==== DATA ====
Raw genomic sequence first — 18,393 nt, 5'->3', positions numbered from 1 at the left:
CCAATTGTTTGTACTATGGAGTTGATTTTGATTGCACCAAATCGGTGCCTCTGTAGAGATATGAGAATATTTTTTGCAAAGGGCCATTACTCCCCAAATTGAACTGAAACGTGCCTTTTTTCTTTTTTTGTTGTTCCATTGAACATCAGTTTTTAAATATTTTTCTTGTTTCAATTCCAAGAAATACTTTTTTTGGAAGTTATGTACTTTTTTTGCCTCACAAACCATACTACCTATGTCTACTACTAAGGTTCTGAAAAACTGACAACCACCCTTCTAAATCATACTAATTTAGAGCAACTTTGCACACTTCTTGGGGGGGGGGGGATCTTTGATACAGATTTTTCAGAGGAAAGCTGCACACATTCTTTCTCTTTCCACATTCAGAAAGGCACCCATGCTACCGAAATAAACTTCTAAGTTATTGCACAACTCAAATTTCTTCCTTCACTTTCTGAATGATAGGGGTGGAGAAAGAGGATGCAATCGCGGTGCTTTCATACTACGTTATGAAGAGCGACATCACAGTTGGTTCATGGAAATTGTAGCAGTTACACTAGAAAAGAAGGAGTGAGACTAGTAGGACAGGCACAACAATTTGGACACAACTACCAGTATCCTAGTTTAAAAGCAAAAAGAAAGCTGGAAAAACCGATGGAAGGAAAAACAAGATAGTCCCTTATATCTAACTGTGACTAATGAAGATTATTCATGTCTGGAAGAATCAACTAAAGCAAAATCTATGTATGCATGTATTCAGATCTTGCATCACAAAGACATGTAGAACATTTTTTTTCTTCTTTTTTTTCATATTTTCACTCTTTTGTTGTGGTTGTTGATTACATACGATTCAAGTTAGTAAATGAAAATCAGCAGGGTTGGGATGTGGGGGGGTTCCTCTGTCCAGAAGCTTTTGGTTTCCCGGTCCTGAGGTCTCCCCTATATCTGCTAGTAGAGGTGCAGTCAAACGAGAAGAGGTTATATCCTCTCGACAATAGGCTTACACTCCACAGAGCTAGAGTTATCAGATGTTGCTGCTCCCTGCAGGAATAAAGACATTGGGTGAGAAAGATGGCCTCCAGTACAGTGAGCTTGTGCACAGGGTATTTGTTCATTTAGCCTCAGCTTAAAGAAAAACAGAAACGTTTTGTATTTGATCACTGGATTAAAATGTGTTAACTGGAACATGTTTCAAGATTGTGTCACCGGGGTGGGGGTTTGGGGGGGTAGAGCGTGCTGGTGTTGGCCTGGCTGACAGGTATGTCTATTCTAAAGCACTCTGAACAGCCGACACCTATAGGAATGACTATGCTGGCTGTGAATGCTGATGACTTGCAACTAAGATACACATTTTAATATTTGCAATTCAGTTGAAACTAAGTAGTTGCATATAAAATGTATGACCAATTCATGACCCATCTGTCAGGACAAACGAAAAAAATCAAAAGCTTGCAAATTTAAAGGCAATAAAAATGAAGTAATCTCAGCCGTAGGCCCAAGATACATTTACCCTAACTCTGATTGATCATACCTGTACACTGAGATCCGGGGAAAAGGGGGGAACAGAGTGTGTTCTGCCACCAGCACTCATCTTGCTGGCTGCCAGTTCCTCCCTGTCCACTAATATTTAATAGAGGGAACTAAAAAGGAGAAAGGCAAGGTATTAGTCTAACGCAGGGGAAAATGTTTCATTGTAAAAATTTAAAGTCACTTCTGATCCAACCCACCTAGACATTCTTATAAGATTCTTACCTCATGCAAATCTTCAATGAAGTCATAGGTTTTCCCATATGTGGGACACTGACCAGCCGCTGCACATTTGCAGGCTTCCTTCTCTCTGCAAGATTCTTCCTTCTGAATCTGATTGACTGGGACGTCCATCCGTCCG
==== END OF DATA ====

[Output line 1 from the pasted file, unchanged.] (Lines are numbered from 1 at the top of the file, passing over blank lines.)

Raw genomic sequence first — 18,393 nt, 5'->3', positions numbered from 1 at the left: